Psoriasis in the Armpits

“Hello darkness my old friend,” is the song I imagine my armpit psoriasis would sing if they could sing. We talk a lot about psoriasis on the elbows, knees, and scalp, but what about psoriasis in your armpits?

What makes it worse, what makes it better? Should I use regular deodorant? How do I shave? Here are some answers based on my personal experience.

What kind of psoriasis is in the armpits?

Let’s get this out of the way first, I’ve never been super clear on whether inverse psoriasis specifically goes after your skin folds or if it is just regular psoriasis in a skin fold (which then turns psoriasis a little different by virtue of its unique location). Because I’m not 100% sure, I’ll level-set by saying that I have guttate psoriasis that often ends up in my armpits.

I’ve also had guttate psoriasis under my breasts, where it’s been extra sensitive because of the moisture/rubbing. Is my psoriasis in these locations a little different? Yes. It’s less scaly and often more irritated/painful and a characteristic of how inverse is described. I’ve still never been told by my dermatologist that it’s classic inverse. That aside, what do I do about it?

Treatments options for psoriasis in the armpits?

Many of the same rules apply to armpits as they do to other skin folds – you can’t use regular strength topical creams here (think steroids). The skin in your armpits is thinner and therefore absorbs topical medications more easily. In addition, armpits create a natural “occlusion.” If your doctor has ever recommended covering your skin cream with dressings or saran wrap, this is occlusion. It increases the potency by keeping the medication in contact with the skin longer and increasing absorption.

Armpits are a double whammy. That means they’re extra prone to thinning or stretchmarks from steroid use. Make sure to tell your dermatologist or pharmacist if you’re planning to use prescription creams in your armpits as they may recommend a milder treatment for this area. I’ve also been for two separate rounds of phototherapy and have found it just as effective in my armpits as on the rest of my body.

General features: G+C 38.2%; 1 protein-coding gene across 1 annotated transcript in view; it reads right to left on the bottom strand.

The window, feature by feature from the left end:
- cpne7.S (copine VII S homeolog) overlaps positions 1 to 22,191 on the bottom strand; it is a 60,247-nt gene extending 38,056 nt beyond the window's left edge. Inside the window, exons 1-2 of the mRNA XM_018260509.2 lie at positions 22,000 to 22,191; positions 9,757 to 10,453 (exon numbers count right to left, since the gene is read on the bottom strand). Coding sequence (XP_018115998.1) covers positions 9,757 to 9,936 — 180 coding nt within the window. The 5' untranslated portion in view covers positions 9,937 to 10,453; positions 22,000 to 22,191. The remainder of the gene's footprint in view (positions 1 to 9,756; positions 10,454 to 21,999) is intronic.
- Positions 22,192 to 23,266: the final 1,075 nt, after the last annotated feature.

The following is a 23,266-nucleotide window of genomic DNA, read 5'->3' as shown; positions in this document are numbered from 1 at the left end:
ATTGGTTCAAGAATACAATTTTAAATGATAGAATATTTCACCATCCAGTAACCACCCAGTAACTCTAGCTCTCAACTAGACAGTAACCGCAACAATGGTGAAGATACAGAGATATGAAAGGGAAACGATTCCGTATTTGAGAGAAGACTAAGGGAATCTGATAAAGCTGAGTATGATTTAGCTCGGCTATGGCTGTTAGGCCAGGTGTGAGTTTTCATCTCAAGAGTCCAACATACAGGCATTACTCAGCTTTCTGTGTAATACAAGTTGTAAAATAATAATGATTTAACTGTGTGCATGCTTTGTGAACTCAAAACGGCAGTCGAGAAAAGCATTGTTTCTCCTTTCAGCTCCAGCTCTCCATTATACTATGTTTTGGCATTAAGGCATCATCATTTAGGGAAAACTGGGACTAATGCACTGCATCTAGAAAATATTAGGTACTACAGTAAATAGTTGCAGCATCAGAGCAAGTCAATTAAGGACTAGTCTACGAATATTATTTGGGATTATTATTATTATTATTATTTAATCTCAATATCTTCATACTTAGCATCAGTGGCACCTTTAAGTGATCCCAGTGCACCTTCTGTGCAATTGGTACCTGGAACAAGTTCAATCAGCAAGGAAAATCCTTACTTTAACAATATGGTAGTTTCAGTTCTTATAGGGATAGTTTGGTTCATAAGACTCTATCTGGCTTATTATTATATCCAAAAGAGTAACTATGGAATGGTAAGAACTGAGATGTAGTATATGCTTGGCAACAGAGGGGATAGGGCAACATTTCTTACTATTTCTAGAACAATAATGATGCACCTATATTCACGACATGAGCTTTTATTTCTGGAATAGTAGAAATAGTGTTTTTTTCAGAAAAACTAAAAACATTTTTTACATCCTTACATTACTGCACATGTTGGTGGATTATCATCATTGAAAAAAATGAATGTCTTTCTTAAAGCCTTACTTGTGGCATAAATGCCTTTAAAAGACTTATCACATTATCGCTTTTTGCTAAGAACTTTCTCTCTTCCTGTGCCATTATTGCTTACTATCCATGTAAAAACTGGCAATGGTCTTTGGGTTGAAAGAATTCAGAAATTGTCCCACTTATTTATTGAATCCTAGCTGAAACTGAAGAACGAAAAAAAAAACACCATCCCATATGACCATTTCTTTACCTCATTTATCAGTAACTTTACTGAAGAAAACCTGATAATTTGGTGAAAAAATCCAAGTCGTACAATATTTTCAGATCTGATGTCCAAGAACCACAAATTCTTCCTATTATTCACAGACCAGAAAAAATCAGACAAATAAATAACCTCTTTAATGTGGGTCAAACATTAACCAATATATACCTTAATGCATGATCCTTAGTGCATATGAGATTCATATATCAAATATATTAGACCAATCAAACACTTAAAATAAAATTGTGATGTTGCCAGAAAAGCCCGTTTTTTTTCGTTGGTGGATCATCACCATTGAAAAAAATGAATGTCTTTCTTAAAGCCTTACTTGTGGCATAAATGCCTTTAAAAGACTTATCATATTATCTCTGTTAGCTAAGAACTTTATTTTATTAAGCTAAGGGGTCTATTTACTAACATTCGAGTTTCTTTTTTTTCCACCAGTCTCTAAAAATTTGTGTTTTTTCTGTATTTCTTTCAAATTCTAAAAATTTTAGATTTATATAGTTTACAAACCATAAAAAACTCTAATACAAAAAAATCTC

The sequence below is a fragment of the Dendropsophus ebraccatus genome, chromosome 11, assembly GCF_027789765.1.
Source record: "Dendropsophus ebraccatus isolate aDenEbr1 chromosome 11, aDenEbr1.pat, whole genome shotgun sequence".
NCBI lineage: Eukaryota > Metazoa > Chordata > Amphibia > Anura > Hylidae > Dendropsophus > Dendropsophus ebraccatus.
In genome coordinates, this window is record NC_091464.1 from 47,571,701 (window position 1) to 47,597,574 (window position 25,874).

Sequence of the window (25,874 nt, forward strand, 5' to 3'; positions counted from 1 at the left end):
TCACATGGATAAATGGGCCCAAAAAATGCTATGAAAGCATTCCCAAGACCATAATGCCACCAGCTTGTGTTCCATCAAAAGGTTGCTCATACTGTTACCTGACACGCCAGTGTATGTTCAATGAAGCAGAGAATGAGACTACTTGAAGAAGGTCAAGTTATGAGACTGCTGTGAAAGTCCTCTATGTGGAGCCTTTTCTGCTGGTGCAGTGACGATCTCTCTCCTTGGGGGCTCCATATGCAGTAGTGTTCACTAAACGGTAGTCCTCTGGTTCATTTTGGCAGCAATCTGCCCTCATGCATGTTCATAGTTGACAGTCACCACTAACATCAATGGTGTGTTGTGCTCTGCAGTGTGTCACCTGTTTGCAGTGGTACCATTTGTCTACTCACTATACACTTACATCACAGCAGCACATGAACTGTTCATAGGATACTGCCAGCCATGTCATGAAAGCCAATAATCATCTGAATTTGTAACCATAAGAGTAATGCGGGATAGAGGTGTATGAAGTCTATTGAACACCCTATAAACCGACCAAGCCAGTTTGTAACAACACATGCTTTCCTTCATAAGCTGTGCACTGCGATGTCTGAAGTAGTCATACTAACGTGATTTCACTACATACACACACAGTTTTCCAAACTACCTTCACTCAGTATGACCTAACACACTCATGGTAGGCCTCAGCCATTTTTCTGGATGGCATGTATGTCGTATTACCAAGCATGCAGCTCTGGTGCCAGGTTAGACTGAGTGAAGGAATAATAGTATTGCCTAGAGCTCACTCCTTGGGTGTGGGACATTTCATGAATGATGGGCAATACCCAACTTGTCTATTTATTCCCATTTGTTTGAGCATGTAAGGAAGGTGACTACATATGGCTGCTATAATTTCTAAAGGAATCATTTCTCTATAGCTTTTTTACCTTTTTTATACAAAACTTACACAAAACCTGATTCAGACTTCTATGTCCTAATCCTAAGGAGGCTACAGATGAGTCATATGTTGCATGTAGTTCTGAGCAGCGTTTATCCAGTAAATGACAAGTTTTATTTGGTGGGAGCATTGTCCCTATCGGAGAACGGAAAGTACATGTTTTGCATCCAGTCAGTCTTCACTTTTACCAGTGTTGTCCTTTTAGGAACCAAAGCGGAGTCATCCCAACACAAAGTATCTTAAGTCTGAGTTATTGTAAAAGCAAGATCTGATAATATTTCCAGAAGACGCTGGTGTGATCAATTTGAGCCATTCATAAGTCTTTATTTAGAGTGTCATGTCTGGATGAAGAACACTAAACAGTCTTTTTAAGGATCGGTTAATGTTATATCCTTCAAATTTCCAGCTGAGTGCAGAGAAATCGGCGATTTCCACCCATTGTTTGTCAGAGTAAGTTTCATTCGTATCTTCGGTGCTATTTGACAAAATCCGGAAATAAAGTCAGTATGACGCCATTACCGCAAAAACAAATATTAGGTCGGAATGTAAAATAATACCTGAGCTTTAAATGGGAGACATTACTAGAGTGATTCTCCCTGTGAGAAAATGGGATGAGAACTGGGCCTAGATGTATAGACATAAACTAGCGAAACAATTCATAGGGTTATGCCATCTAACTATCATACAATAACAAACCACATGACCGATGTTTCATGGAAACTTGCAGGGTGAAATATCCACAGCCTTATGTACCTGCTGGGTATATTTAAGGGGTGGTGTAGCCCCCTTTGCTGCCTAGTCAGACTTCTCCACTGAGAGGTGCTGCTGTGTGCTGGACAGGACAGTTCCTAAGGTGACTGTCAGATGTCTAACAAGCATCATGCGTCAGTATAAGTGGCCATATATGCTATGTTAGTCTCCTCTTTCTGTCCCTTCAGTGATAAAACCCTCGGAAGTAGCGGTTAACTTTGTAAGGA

Does deodorant affect psoriasis in the armpits?

Nothing like the burn of deodorant first thing in the morning, am I right?! Lots of people have trouble finding a deodorant that doesn’t irritate their psoriasis. In the past, I’ve had some success with deodorants designed for sensitive skin. Some of our favorite lotion brands, like Eucerin and Vaseline, make deodorants too. You may find that aluminum, parabens, and heavily scented brands irritate your skin, so avoid those where possible.

What’s ultimately worked for me is making my own deodorant at home. I mix a bit of baking soda and arrowroot powder with lots of coconut oil. The baking soda eliminates any smell, the arrowroot powder absorbs excess moisture, and the coconut oil keeps everything moisturized. I’ve been using this for years! If you find baking soda irritating, take it out and throw in some shea butter with tea tree, lemongrass, or rosemary oil instead. I’ve also seen people use zinc in DIY deodorants (and we know psoriasis loves zinc).

How does hair removal impact psoriasis in the armpits?

Last up… to shave or not to shave? I do still shave on occasion, but I make sure to soften everything up with coconut oil first. When your armpits are fairly clear, you may even consider going for laser hair removal. But if you’re mid-flare, or your armpits are always super angry and irritated, neither of these options seems attractive.

My advice? Electric razors. They keep hair short and manageable without any of the pain. Because they just shorten the hair, there’s no problem with the Koebner Phenomenon from shaving nicks, or from ingrown hairs 3 days later. I would definitely avoid waxing or hair removal creams. Life’s too short for that kind of agony. Or skip the hair removal all together and go natural. If men can do it, why not the ladies too?

I’d love to hear all about your armpits and treatment options in the comments.

By providing your email address, you are agreeing to our privacy policy. We never sell or share your email address.

More on this topic

This article represents the opinions, thoughts, and experiences of the author; none of this content has been paid for by any advertiser. The PlaquePsoriasis.com team does not recommend or endorse any products or treatments discussed herein. Learn more about how we maintain editorial integrity here.

Join the conversation

or create an account to comment.